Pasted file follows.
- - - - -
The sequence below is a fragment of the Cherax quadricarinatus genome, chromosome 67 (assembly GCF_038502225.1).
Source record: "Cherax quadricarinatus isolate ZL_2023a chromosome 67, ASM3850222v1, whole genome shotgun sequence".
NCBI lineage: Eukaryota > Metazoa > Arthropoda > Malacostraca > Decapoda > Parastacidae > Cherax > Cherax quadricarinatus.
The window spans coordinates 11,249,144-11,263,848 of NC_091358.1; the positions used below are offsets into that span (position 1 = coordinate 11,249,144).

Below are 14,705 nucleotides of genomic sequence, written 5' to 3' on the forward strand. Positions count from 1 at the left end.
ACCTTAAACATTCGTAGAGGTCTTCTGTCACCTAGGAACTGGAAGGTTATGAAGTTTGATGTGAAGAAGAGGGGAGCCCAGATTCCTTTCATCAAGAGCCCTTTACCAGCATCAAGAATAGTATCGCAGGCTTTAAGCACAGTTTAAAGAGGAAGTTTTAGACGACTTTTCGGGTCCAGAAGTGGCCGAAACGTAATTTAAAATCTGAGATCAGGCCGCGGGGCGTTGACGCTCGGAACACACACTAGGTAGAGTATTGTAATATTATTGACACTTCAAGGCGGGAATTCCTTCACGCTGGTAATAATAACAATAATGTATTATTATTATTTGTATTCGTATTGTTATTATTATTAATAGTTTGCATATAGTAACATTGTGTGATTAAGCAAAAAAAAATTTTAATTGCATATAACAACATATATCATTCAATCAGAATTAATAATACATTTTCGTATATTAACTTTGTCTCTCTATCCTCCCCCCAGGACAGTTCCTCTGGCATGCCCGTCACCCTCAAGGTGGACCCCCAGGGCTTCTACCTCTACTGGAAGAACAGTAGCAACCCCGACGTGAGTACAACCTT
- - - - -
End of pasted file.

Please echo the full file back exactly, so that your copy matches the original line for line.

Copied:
The sequence below is a fragment of the Cherax quadricarinatus genome, chromosome 67 (assembly GCF_038502225.1).
Source record: "Cherax quadricarinatus isolate ZL_2023a chromosome 67, ASM3850222v1, whole genome shotgun sequence".
NCBI lineage: Eukaryota > Metazoa > Arthropoda > Malacostraca > Decapoda > Parastacidae > Cherax > Cherax quadricarinatus.
The window spans coordinates 11,249,144-11,263,848 of NC_091358.1; the positions used below are offsets into that span (position 1 = coordinate 11,249,144).

Below are 14,705 nucleotides of genomic sequence, written 5' to 3' on the forward strand. Positions count from 1 at the left end.
ACCTTAAACATTCGTAGAGGTCTTCTGTCACCTAGGAACTGGAAGGTTATGAAGTTTGATGTGAAGAAGAGGGGAGCCCAGATTCCTTTCATCAAGAGCCCTTTACCAGCATCAAGAATAGTATCGCAGGCTTTAAGCACAGTTTAAAGAGGAAGTTTTAGACGACTTTTCGGGTCCAGAAGTGGCCGAAACGTAATTTAAAATCTGAGATCAGGCCGCGGGGCGTTGACGCTCGGAACACACACTAGGTAGAGTATTGTAATATTATTGACACTTCAAGGCGGGAATTCCTTCACGCTGGTAATAATAACAATAATGTATTATTATTATTTGTATTCGTATTGTTATTATTATTAATAGTTTGCATATAGTAACATTGTGTGATTAAGCAAAAAAAAATTTTAATTGCATATAACAACATATATCATTCAATCAGAATTAATAATACATTTTCGTATATTAACTTTGTCTCTCTATCCTCCCCCCAGGACAGTTCCTCTGGCATGCCCGTCACCCTCAAGGTGGACCCCCAGGGCTTCTACCTCTACTGGAAGAACAGTAGCAACCCCGACGTGAGTACAACCTT